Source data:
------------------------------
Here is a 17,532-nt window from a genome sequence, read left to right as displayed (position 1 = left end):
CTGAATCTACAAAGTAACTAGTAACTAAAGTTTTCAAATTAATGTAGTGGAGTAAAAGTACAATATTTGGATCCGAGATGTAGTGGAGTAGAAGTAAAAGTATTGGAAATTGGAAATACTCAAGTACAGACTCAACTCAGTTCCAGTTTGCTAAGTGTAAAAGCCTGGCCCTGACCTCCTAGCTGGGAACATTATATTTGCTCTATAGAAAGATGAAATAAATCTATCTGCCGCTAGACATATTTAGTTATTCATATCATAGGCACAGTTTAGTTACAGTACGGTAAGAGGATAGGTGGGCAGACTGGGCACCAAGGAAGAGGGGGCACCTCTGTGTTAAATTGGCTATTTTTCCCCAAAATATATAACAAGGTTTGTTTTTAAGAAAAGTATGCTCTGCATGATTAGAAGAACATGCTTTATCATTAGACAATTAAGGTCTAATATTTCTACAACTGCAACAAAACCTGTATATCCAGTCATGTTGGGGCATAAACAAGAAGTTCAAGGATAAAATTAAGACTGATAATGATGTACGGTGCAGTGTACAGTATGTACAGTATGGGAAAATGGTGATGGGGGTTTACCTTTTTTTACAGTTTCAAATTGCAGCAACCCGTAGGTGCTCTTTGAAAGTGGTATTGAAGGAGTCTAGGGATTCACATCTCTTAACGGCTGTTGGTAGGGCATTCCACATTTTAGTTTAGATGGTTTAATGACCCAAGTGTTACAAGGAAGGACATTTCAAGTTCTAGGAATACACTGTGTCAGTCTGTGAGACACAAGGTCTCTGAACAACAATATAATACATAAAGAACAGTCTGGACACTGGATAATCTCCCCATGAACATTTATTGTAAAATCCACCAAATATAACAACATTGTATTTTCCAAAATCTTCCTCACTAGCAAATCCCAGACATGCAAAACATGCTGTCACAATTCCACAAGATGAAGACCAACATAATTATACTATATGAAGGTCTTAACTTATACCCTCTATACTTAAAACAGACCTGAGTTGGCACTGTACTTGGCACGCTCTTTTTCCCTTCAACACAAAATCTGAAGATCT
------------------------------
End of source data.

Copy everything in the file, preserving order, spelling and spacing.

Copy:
Here is a 17,532-nt window from a genome sequence, read left to right as displayed (position 1 = left end):
CTGAATCTACAAAGTAACTAGTAACTAAAGTTTTCAAATTAATGTAGTGGAGTAAAAGTACAATATTTGGATCCGAGATGTAGTGGAGTAGAAGTAAAAGTATTGGAAATTGGAAATACTCAAGTACAGACTCAACTCAGTTCCAGTTTGCTAAGTGTAAAAGCCTGGCCCTGACCTCCTAGCTGGGAACATTATATTTGCTCTATAGAAAGATGAAATAAATCTATCTGCCGCTAGACATATTTAGTTATTCATATCATAGGCACAGTTTAGTTACAGTACGGTAAGAGGATAGGTGGGCAGACTGGGCACCAAGGAAGAGGGGGCACCTCTGTGTTAAATTGGCTATTTTTCCCCAAAATATATAACAAGGTTTGTTTTTAAGAAAAGTATGCTCTGCATGATTAGAAGAACATGCTTTATCATTAGACAATTAAGGTCTAATATTTCTACAACTGCAACAAAACCTGTATATCCAGTCATGTTGGGGCATAAACAAGAAGTTCAAGGATAAAATTAAGACTGATAATGATGTACGGTGCAGTGTACAGTATGTACAGTATGGGAAAATGGTGATGGGGGTTTACCTTTTTTTACAGTTTCAAATTGCAGCAACCCGTAGGTGCTCTTTGAAAGTGGTATTGAAGGAGTCTAGGGATTCACATCTCTTAACGGCTGTTGGTAGGGCATTCCACATTTTAGTTTAGATGGTTTAATGACCCAAGTGTTACAAGGAAGGACATTTCAAGTTCTAGGAATACACTGTGTCAGTCTGTGAGACACAAGGTCTCTGAACAACAATATAATACATAAAGAACAGTCTGGACACTGGATAATCTCCCCATGAACATTTATTGTAAAATCCACCAAATATAACAACATTGTATTTTCCAAAATCTTCCTCACTAGCAAATCCCAGACATGCAAAACATGCTGTCACAATTCCACAAGATGAAGACCAACATAATTATACTATATGAAGGTCTTAACTTATACCCTCTATACTTAAAACAGACCTGAGTTGGCACTGTACTTGGCACGCTCTTTTTCCCTTCAACACAAAATCTGAAGATCT